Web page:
North Korea's missile launch Tuesday appears to have failed, according to South Korean officials.
“The attempted missile launch... is believed to have failed,” a spokesman for the South's defense ministry said. “We are analyzing and closely monitoring the situation and maintaining a watertight defense posture.”
The South Korean Joint Chiefs of Staff released a statement saying the missile was launched around 5:20 a.m. Monday in the East, near the port city of Wonsan.
Earlier in the day, Japanese broadcaster NHK said the government has put its military on alert for a possible launch. Japan had also ordered its naval destroyers to shoot down any projectiles that threaten its territory. A South Korean defense official said Seoul had been maintaining “combat readiness.”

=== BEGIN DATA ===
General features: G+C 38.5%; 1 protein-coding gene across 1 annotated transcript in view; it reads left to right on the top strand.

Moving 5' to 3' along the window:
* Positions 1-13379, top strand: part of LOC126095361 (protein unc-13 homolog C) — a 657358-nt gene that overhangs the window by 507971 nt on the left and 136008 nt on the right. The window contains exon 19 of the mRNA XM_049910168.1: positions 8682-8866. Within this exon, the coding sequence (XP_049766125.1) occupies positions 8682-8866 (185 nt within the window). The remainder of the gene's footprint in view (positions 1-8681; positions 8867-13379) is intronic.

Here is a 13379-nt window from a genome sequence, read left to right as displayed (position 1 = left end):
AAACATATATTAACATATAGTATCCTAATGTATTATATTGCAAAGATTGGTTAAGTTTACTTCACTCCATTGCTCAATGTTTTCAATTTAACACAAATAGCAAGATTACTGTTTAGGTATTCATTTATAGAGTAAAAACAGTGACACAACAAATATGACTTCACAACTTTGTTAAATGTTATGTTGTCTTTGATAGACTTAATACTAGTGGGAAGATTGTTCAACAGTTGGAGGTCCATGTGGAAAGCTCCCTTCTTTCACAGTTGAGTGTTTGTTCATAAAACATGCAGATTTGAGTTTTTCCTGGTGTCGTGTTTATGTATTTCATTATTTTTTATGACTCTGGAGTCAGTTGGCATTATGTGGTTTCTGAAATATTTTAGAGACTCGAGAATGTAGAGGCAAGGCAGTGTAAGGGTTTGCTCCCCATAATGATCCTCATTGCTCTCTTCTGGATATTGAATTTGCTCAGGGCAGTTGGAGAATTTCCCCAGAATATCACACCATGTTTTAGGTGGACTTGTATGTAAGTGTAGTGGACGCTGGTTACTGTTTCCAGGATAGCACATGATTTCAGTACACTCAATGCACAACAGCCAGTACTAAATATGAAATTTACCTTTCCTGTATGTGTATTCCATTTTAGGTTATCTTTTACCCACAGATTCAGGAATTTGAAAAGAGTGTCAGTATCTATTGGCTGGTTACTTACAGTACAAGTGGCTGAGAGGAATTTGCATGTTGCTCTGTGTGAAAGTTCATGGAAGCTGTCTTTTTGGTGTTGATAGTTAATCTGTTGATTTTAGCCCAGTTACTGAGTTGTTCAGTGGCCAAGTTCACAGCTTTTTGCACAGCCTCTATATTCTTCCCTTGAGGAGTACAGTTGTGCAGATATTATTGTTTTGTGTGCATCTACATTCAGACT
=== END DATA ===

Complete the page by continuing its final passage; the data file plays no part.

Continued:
Officials did not specify the missile type but reports say it is likely to be a intermediate-range Musudan missile, similar to one the North unsuccessfully tried to test launch three times in April.
The missile reportedly has a range of 3,000-4,000 kilometers which, if fired successfully, could reach targets in Japan, China and Guam.
The Musudan is based on an old Soviet submarine launch ballistic missile design that the North converted to be fired from a mobile land-based launcher.
The United Nations Security Council has banned North Korea from developing nuclear and ballistic missile technology. China, the North's key ally, has urged the government of President Kim Jong Un to return to international talks and dismantle its nuclear program for economic assistance and security guarantees.